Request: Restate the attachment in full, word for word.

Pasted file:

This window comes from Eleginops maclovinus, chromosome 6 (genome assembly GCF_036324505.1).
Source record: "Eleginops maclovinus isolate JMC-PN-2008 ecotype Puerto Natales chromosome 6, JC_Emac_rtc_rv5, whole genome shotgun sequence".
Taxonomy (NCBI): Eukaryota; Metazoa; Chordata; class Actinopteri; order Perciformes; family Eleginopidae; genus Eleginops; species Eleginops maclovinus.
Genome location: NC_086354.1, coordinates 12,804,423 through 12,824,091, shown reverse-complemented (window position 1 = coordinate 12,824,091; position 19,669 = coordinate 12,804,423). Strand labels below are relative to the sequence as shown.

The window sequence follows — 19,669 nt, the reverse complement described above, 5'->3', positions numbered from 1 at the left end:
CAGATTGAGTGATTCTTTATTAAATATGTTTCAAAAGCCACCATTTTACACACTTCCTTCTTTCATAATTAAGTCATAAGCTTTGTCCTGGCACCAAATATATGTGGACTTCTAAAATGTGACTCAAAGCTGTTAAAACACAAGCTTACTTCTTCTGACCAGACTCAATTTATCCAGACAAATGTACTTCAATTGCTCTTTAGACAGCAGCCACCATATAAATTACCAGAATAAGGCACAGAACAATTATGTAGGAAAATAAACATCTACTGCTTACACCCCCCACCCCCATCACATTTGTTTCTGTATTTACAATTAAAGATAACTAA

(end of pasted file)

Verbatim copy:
This window comes from Eleginops maclovinus, chromosome 6 (genome assembly GCF_036324505.1).
Source record: "Eleginops maclovinus isolate JMC-PN-2008 ecotype Puerto Natales chromosome 6, JC_Emac_rtc_rv5, whole genome shotgun sequence".
Taxonomy (NCBI): Eukaryota; Metazoa; Chordata; class Actinopteri; order Perciformes; family Eleginopidae; genus Eleginops; species Eleginops maclovinus.
Genome location: NC_086354.1, coordinates 12,804,423 through 12,824,091, shown reverse-complemented (window position 1 = coordinate 12,824,091; position 19,669 = coordinate 12,804,423). Strand labels below are relative to the sequence as shown.

The window sequence follows — 19,669 nt, the reverse complement described above, 5'->3', positions numbered from 1 at the left end:
CAGATTGAGTGATTCTTTATTAAATATGTTTCAAAAGCCACCATTTTACACACTTCCTTCTTTCATAATTAAGTCATAAGCTTTGTCCTGGCACCAAATATATGTGGACTTCTAAAATGTGACTCAAAGCTGTTAAAACACAAGCTTACTTCTTCTGACCAGACTCAATTTATCCAGACAAATGTACTTCAATTGCTCTTTAGACAGCAGCCACCATATAAATTACCAGAATAAGGCACAGAACAATTATGTAGGAAAATAAACATCTACTGCTTACACCCCCCACCCCCATCACATTTGTTTCTGTATTTACAATTAAAGATAACTAA